“Like all human behavior, homosexuality leads to make-believe, disequilibrium, frustration, lies, or, on the contrary, it becomes the source of rewarding experiences, in accordance with its manner of expression in actual living—whether in bad faith, laziness, and falsity, or in lucidity, generosity, and freedom.”
– Simone de Beauvoir, excerpt from The Second Sex (1949)
Ask a Gay Dude…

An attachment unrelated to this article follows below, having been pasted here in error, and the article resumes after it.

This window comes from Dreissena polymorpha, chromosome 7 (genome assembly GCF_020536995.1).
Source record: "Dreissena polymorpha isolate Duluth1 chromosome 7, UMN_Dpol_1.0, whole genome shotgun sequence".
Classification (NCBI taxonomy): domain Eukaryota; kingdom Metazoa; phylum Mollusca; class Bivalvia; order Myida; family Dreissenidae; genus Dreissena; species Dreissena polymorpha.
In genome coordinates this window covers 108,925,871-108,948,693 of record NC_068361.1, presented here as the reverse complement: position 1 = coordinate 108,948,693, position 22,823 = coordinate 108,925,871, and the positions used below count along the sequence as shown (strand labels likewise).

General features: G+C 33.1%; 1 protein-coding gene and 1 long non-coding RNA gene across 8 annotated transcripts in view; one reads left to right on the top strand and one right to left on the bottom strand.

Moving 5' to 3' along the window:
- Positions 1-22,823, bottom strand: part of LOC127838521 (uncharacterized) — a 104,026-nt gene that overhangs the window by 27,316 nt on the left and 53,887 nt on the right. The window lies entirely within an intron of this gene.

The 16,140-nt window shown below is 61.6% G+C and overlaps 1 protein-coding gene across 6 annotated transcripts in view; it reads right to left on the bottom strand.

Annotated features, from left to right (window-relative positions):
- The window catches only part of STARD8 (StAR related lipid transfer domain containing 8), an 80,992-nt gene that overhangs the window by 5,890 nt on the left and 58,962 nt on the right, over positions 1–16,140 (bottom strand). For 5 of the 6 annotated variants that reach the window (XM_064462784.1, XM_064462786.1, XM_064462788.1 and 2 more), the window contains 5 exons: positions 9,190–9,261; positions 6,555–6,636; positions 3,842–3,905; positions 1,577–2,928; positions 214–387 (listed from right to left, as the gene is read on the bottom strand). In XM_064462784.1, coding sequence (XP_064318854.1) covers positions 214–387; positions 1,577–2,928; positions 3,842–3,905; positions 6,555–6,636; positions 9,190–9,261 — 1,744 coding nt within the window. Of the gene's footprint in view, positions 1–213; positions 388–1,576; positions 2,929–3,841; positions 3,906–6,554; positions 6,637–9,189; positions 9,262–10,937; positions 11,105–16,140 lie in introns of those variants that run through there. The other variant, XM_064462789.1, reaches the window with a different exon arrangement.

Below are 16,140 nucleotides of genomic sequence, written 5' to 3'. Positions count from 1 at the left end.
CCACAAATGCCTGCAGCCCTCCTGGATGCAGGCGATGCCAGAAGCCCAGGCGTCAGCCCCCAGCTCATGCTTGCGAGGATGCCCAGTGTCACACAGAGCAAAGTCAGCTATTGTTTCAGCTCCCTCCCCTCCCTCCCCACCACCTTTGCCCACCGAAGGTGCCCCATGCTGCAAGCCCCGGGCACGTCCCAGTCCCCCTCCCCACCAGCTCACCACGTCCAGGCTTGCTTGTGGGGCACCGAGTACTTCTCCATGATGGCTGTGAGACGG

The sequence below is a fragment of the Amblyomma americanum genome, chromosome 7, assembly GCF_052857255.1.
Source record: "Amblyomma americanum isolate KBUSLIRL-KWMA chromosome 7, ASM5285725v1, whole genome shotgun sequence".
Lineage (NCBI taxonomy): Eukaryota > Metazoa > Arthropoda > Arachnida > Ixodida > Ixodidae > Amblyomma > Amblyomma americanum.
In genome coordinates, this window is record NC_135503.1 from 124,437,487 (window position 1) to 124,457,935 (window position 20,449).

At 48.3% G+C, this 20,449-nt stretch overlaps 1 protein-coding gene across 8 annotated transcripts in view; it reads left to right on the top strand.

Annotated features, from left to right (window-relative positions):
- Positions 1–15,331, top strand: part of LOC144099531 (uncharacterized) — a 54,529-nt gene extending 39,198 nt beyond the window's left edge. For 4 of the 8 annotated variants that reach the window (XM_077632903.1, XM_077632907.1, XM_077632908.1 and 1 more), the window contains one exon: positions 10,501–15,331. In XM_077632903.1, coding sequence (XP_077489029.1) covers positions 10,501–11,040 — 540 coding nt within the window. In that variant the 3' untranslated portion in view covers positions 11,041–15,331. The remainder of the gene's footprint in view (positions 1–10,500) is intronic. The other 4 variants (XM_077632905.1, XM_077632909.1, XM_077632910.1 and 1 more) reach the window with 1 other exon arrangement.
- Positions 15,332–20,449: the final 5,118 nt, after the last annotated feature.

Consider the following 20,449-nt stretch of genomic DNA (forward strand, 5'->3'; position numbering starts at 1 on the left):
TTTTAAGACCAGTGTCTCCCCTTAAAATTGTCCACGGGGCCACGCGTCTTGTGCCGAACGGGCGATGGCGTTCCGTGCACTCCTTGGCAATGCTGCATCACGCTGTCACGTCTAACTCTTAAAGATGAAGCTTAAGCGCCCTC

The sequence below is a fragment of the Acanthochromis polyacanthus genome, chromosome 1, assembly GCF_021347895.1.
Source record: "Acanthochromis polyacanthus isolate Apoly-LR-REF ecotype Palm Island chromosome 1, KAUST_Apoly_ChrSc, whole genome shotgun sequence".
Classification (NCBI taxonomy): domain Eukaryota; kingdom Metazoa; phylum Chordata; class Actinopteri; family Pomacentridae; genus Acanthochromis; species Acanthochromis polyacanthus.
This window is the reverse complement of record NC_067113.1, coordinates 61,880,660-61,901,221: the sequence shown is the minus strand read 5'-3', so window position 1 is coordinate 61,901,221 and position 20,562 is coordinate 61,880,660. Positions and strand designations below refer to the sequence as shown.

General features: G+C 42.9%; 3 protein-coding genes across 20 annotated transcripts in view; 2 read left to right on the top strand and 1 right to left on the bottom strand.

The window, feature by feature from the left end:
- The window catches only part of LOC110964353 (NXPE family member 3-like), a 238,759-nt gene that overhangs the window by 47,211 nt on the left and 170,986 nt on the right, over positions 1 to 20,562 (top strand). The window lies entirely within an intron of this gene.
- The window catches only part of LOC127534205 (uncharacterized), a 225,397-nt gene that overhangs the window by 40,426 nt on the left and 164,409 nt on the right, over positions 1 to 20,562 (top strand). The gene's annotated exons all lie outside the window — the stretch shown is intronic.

White individuals could very well ask: What is it like to be black? Similarly, “straight” men could very well ask: What is it like to be gay? Even though both questions are awkward, they demonstrate people’s sense of sameness and difference, people’s sense of the Other. “Ask a Gay Dude,” a sketch from Chappelle’s Show, critiques perceptions of the Other, particularly commenting on the ways sexuality is made into Other for desire and consumption via heteronormative fantasizing. In the sketch, straight men are interviewed who “ask a gay dude” questions about what it is like to be gay, including questions about sex and desire. Like his treatment of “race,” Chappelle treats “gender” in a way that exposes its absurdity, displaying the ridiculousness of masculinity and femininity and the way people apply maleness and femaleness, especially using the gay male body as a site of female heteronormative sex role designation. Sex, particularly “fucking,” becomes the way in which the interviewed men designate otherness in gay men, a vehicle through which they depict a form of “othered sexuality.” Regarding “fucking,” in “Eating the Other: Desire and Resistance,” bell hooks writes, “To these young males and their buddies, fucking was a way to confront the Other, as well as a way to make themselves over, to leave behind white ‘innocence’ and enter the world of ‘experience’” (23). While hooks addresses white desire towards black individuals, I apply this same framework to “heterosexual” desire towards “homosexual” individuals, a means of breaking “innocence” to gain “experience.” As evident in the interviews, the males use a kind of “secondhand fucking” to avoid actually engaging in intercourse with gay men, but, instead, the males use fantasy as a vehicle to engage in the consumption of the gay male as Other. Chappelle’s sketch utilizes “eating the Other” as the two black heterosexual male interviewees and the white male heterosexual interviewee (Dee Snider from Twisted Sister) engage in the desire to know what gay men are like, to explore the Other using sex or rather their secondhand fuck fantasies.